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Saturday November 20

Misael has a panga for deep-sea fishing out in the ocean, but he also has one outfitted as a tour boat to take clients on tours of the estuary.  We ask him if he would take us for a tour on the weekend.  He suggests we go to a stick restaurant in the mangroves for lunch.  We suggest we take the whole class and buy lunch for everybody.  Not all the adults are able to come along but EVERY ONE of the kids is wildly excited.

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Panga arrives to pick us up

This morning at 11:00, the panga stops at the end of Jan’s dock with a load of grinning, waving kids -- and grinning, waving adults!  We cruise down the estero, past the Bahia del Sol resort hotel and across the bocana, the open channel from the estuary out into the ocean.  Susan gets to see where I went on the jet-ski and also appreciate the beauty of the open ocean and the surf crashing on the beaches.  We pass along the side of Isla Tasajera and enter the twisty channels, lined with mangroves.  I am able to absorb the beauty and tranquility much better than on my previous trip through here – at 62 mph on the back of a jet-ski!

The sun shines over head with mare’s tail clouds painted here and there against the blue sky.  The twin cones of the San Vincente volcano loom on the horizon.  Large black birds, terns perhaps, soar using their wide forked tail feathers to negotiate the wind currents with a skill that leaves me in awe.  The water sparkles and the entrance to the mangrove channels is splashed with sandbars and stick buildings on stilts with palm thatch for roofs.  The chatter of the kids and the good-natured joking between the adults sets the mood for a wonderful afternoon.

After about 45 minutes, we arrive at a stick restaurant near the island community of Colorado.  A stick restaurant is just what it sounds like.  Poles stuck in the mud of the shallow channel support a rickety platform with a thatched roof.  In one corner, flat pieces of concrete on a bench provide a place for small cooking fires, griddles and iron skillets.  We tie up the panga to the flimsy steps and disembark onto the platform.  The family that owns the restaurant is delighted to see us  – 16 hungry customers.  As soon as our boat approaches, mother and daughters stoke up the cooking fires and start making tortillas.

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Susan’s tortilla-making lesson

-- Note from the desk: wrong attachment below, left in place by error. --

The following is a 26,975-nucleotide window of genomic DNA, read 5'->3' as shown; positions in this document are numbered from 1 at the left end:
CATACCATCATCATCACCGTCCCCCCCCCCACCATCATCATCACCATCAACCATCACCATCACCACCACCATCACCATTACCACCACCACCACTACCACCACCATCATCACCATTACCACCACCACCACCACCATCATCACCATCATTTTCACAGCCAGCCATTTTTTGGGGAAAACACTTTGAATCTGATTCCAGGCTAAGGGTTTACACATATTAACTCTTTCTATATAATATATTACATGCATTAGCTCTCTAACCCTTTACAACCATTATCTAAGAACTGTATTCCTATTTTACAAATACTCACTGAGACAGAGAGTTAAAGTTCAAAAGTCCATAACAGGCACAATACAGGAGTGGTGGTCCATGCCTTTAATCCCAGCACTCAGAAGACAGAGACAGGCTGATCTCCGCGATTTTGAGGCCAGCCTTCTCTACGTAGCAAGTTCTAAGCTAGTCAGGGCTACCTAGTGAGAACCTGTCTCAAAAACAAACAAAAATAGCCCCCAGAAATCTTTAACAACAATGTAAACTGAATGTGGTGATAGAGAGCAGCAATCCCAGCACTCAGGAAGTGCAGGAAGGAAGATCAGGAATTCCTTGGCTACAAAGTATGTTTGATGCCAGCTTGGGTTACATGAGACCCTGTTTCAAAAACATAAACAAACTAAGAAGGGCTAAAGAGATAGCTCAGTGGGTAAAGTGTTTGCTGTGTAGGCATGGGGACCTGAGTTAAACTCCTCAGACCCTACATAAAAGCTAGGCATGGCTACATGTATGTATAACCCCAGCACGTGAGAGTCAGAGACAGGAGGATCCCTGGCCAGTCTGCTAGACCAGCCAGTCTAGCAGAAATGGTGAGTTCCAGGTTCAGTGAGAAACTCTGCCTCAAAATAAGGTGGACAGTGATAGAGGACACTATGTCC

A panga-load of fun

Stick restaurant

We peruse the menu: picnic coolers, holding a variety of fresh-caught seafood.  We are invited to select our lunch, but we have no idea which fish is which, so we ask our hosts to choose for us.   The owner crouches down at one corner of the platform and starts cleaning our selections, while the ladies heat up the skillets.  Susan tries her hand at tortilla-making – she could use a little more practice, but the end result is pretty good.

The dough is much softer than I expected and not at all sticky…but then it is cornmeal, not flour.  My first attempt has to be aborted but another quick lesson and I manage to turn out a reasonable-looking tortilla which I place on the curve of the U shaped “griddle” set over the wood fire.  The cooks turn them quickly and expertly with their bare fingers and in no time at all they delight in bringing me my steaming tortilla to eat.  It tastes pretty good and doesn’t seem to be too much the worse for wear for having been patted into shape twice…much more forgiving than pie pastry!!

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Our lunch in the skillet

Mauricio and the resident parrot

Lunch for the parrot

While we enjoy a cold beer, the cooks bring us a platter of conchas (clams) on the half-shell.  A pinch of salt, a squirt of lemon juice to make them wriggle and down they go.  They are something like oysters but more chewy; a delicious appetizer.
Felipe teases Bob that conchas are a proven aphrodisiac but I assure him that Bob doesn’t need them.  Much laughter and teasing follows that comment and I wish my Spanish were better!

Soon enough, our plates arrive.  Each one bears an entire fish, along with rice pilaf and fresh tortillas.  A plate of camarones (shrimp), too, just to make sure we don’t miss anything.  The seafood is wonderful and the ambiance beyond compare.  A large hawk repeatedly dives into the water near the platform trying to catch his lunch.  Small herons, egrets and terns fly back and forth. Various local citizens pass by in their cayucos (dugout canoes); some with small outboards, but many under paddle power.

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The Happy Gang

Facilities are a bit primitive

Cayuco under paddle power

Eventually, we settle up the bill:  16 hungry people enjoyed a fabulous fish dinner with clams and shrimp appetizers and beverages for a total of $72.50.

By this time, the tide is high and Felipe and Mauricio expertly guide us through twisty and sometimes shallow channels, some barely wide enough for the boat.  I peer down narrow winding offshoots of the main channels. It would be fun to explore some of these in a cayuco with a local and knowledgeable guide…I don’t ever want to be lost in the mangroves.  We scare up more birds along the way and take great delight in watching tiny little fish leaping and skipping over the water ahead of us.  Back out into the estuary, we pass a small group of pelicans rocking on the waves.

All too soon, the panga returns us to Jan’s dock and our adventure is over.  Judging by all the big smiles and bright eyes in the boat, we weren’t the only ones who thought it was a wonderful day.